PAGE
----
I said it real soft, real quiet-like. Aunt Becca kind of frowned at me, started getting sour again, but then, you wouldn’t believe it, but the baby started quieting down. So I said “Shh, New York, shh” again and reached out for her. Aunt Becca handed her to me, almost against her will it seemed like. I cradled New York in my arms the way I had watched Aunt Becca do it, and I kept on cooing to her. She fell back asleep, and I knew I had won. Reverend was biting his lip, glancing at the back of Aunt Becca’s head. Aunt Effie was staring at the side of her face. And I looked Aunt Becca dead on. The only thing she was looking at, though, was that baby. After about two minutes of staring at the baby like this, she spoke up.

“Why you want to name her New York?”

“That’s what Rebecca wanted to do.”

“Why did Rebecca want to name her New York?”

I couldn’t answer that, cause then I would have to tell her about the night that we made New York. That was the night that I had brought the wine and the blanket, and we had driven behind the cotton fields until we came to the old farmhouse that Old Man McKinley was about to tear down. We went inside and made love while the barn owls flew above us and the mosquitos hummed around us. When we were done, after I had kissed her on the ear and told her how much I loved her, she told me that she was leaving for New York.

“Why you want to go there?”

“Everyone wants to go to New York.”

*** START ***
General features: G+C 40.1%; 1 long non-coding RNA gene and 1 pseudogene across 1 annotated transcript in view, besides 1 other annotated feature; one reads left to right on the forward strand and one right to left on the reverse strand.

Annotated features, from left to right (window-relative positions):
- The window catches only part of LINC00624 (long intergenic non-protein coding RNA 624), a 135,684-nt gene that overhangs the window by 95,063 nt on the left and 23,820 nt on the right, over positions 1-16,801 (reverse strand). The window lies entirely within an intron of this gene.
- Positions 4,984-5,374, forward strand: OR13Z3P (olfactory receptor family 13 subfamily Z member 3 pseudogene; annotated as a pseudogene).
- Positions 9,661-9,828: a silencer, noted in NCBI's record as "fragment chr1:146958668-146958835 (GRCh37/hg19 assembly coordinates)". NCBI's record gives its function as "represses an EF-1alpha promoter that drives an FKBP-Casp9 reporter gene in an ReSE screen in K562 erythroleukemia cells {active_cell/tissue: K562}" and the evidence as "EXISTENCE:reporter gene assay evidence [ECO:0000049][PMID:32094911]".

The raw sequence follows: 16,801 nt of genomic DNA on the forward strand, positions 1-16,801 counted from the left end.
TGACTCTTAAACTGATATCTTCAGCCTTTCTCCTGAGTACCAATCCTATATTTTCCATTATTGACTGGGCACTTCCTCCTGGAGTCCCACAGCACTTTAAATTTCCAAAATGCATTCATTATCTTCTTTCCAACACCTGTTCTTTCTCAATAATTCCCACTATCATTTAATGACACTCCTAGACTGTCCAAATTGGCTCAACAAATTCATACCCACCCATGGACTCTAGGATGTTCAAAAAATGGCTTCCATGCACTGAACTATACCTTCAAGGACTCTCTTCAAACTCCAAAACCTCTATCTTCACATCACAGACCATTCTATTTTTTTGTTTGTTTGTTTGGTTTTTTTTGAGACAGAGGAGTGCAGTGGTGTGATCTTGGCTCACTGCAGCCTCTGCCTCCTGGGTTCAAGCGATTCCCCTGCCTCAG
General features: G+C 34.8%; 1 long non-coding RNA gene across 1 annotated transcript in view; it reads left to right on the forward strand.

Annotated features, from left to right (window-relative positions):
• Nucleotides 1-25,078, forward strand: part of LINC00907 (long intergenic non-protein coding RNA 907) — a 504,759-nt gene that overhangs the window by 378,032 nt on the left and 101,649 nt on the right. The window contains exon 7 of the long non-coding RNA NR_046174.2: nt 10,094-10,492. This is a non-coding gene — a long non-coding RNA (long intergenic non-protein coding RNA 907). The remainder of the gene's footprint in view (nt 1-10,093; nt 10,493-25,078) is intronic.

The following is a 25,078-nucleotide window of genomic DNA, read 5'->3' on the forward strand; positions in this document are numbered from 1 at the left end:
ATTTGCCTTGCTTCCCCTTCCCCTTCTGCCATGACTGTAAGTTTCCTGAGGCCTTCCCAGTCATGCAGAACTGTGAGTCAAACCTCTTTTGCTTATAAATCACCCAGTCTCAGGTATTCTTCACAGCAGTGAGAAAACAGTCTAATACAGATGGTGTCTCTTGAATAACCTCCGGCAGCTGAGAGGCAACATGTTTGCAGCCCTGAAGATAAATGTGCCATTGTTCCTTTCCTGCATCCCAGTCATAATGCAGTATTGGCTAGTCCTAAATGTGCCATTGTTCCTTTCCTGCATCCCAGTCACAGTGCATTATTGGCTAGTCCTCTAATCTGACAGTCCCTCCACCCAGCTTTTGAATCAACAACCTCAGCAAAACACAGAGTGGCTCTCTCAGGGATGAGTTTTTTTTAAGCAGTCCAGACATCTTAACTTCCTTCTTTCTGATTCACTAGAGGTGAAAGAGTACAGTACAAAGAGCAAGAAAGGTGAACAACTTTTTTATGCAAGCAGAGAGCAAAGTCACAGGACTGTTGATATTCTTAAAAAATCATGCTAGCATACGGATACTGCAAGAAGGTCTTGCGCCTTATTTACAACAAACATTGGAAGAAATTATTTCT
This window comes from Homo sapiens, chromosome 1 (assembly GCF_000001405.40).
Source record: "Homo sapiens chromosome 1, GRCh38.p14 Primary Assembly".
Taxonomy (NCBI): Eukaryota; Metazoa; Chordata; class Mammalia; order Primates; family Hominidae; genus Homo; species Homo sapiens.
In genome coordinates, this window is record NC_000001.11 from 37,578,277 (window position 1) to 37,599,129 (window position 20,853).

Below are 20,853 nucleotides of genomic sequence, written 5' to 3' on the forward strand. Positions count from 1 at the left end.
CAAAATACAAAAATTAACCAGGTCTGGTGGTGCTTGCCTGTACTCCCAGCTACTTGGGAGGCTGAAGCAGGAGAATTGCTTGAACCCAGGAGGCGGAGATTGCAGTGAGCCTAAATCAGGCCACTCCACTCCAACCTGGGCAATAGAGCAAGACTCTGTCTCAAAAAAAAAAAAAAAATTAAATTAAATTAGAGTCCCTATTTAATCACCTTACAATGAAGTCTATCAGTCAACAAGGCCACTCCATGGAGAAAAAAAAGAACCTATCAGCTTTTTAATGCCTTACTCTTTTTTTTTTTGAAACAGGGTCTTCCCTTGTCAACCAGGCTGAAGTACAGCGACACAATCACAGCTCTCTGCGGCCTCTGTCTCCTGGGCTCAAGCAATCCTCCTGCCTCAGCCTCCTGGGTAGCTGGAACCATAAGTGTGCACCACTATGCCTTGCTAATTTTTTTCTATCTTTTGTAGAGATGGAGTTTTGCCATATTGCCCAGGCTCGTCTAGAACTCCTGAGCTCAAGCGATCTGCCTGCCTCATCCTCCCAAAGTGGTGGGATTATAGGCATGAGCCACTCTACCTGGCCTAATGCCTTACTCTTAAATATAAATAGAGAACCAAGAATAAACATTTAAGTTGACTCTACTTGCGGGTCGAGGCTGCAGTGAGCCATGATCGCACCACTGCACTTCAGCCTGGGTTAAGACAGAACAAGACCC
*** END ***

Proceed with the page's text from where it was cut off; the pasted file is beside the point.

“I don’t.”

“Sure you do. In New York, they got buildings taller than the trees.”

“They got that in Monroe.”

“In New York, the buildings are taller than silos.”

I laughed at that and tried to kiss her ear again. But she wouldn’t let me; instead she rolled over so we were face to face.

“They do.”

“I don’t believe you.”

“They got trains that run underground.”

“How they got that?”

“And in New York, I can be free.”

I frowned at her. “Where’d you here all this?”

“Betts told me.”

“Betts is a liar.”

“She ain’t. Her cousin went and told her all about it. About how you can walk the streets without people looking at you like you a nigger. She told me all about it.”

“You can’t be free nowhere.”

“In New York, everybody’s free.”

I rolled back over and looked up at the ceiling. “Betts is taking you for a ride. They don’t have trains that run underground, they don’t have buildings taller than silos, and there sure as hell isn’t some magical fairyland where everybody’s free.”

We were quiet for a while. There was a warm summer breeze, and the the only time we moved was when a mosquito started biting us. She started rubbing my chest and humming a hymnal in my ear. Such a woman.

“I’ll see New York, someday.”

So that’s why I had to name our daughter New York. But I couldn’t tell Aunt Becca that whole story. So, instead, I just leveled my eyes to hers and said, “She wanted to name it New York.”

Aunt Becca looked at me for a while, then looked at the baby again, and just sighed and shook her head. That was it. The baby’s name was now New York, and it would be forever more.

Reverend cleared his throat then. “We still got to decide what to do with the body. When we gonna have the funeral. All that kind of stuff. We should figure that out tonight, before we do anything else. She just laying in there, see.”